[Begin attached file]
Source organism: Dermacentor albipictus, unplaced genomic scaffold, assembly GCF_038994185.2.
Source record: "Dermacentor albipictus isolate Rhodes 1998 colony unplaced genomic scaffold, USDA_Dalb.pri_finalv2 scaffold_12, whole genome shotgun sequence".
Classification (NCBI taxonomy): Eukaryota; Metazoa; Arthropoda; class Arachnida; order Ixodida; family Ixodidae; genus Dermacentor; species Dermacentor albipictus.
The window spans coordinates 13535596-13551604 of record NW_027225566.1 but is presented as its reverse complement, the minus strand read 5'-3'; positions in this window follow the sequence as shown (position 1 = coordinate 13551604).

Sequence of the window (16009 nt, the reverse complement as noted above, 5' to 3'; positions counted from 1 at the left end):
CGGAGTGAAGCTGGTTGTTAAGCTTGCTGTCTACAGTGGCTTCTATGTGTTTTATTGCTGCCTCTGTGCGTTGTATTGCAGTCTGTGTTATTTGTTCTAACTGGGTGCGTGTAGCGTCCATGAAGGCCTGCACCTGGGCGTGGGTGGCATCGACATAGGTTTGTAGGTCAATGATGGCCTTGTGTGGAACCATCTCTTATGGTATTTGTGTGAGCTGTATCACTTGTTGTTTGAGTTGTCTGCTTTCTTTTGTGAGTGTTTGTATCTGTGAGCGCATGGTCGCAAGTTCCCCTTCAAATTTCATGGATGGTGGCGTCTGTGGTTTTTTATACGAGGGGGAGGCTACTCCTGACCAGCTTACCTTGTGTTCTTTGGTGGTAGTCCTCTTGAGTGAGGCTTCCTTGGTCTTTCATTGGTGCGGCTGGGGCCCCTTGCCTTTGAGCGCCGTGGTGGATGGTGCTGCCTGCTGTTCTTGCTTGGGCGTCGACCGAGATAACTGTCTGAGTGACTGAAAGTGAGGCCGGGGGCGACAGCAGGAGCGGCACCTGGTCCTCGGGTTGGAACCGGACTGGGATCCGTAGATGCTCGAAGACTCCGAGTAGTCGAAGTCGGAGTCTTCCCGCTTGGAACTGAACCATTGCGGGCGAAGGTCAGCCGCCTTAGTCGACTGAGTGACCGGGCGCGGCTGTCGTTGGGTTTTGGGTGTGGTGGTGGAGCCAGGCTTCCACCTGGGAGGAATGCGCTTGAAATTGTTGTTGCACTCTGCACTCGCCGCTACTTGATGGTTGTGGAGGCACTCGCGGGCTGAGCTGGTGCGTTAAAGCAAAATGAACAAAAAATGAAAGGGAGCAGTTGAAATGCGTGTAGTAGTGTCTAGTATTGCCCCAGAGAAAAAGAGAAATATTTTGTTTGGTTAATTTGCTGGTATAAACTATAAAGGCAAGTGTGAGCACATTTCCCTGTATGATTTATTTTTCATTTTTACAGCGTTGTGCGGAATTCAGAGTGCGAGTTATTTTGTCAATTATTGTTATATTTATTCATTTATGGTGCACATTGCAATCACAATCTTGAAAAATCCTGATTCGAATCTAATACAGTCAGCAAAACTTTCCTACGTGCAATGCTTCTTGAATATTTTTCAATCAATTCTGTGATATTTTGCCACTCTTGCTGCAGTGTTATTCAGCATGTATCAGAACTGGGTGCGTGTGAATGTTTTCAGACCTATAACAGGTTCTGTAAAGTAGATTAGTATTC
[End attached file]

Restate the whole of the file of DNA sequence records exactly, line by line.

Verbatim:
Source organism: Dermacentor albipictus, unplaced genomic scaffold, assembly GCF_038994185.2.
Source record: "Dermacentor albipictus isolate Rhodes 1998 colony unplaced genomic scaffold, USDA_Dalb.pri_finalv2 scaffold_12, whole genome shotgun sequence".
Classification (NCBI taxonomy): Eukaryota; Metazoa; Arthropoda; class Arachnida; order Ixodida; family Ixodidae; genus Dermacentor; species Dermacentor albipictus.
The window spans coordinates 13535596-13551604 of record NW_027225566.1 but is presented as its reverse complement, the minus strand read 5'-3'; positions in this window follow the sequence as shown (position 1 = coordinate 13551604).

Sequence of the window (16009 nt, the reverse complement as noted above, 5' to 3'; positions counted from 1 at the left end):
CGGAGTGAAGCTGGTTGTTAAGCTTGCTGTCTACAGTGGCTTCTATGTGTTTTATTGCTGCCTCTGTGCGTTGTATTGCAGTCTGTGTTATTTGTTCTAACTGGGTGCGTGTAGCGTCCATGAAGGCCTGCACCTGGGCGTGGGTGGCATCGACATAGGTTTGTAGGTCAATGATGGCCTTGTGTGGAACCATCTCTTATGGTATTTGTGTGAGCTGTATCACTTGTTGTTTGAGTTGTCTGCTTTCTTTTGTGAGTGTTTGTATCTGTGAGCGCATGGTCGCAAGTTCCCCTTCAAATTTCATGGATGGTGGCGTCTGTGGTTTTTTATACGAGGGGGAGGCTACTCCTGACCAGCTTACCTTGTGTTCTTTGGTGGTAGTCCTCTTGAGTGAGGCTTCCTTGGTCTTTCATTGGTGCGGCTGGGGCCCCTTGCCTTTGAGCGCCGTGGTGGATGGTGCTGCCTGCTGTTCTTGCTTGGGCGTCGACCGAGATAACTGTCTGAGTGACTGAAAGTGAGGCCGGGGGCGACAGCAGGAGCGGCACCTGGTCCTCGGGTTGGAACCGGACTGGGATCCGTAGATGCTCGAAGACTCCGAGTAGTCGAAGTCGGAGTCTTCCCGCTTGGAACTGAACCATTGCGGGCGAAGGTCAGCCGCCTTAGTCGACTGAGTGACCGGGCGCGGCTGTCGTTGGGTTTTGGGTGTGGTGGTGGAGCCAGGCTTCCACCTGGGAGGAATGCGCTTGAAATTGTTGTTGCACTCTGCACTCGCCGCTACTTGATGGTTGTGGAGGCACTCGCGGGCTGAGCTGGTGCGTTAAAGCAAAATGAACAAAAAATGAAAGGGAGCAGTTGAAATGCGTGTAGTAGTGTCTAGTATTGCCCCAGAGAAAAAGAGAAATATTTTGTTTGGTTAATTTGCTGGTATAAACTATAAAGGCAAGTGTGAGCACATTTCCCTGTATGATTTATTTTTCATTTTTACAGCGTTGTGCGGAATTCAGAGTGCGAGTTATTTTGTCAATTATTGTTATATTTATTCATTTATGGTGCACATTGCAATCACAATCTTGAAAAATCCTGATTCGAATCTAATACAGTCAGCAAAACTTTCCTACGTGCAATGCTTCTTGAATATTTTTCAATCAATTCTGTGATATTTTGCCACTCTTGCTGCAGTGTTATTCAGCATGTATCAGAACTGGGTGCGTGTGAATGTTTTCAGACCTATAACAGGTTCTGTAAAGTAGATTAGTATTC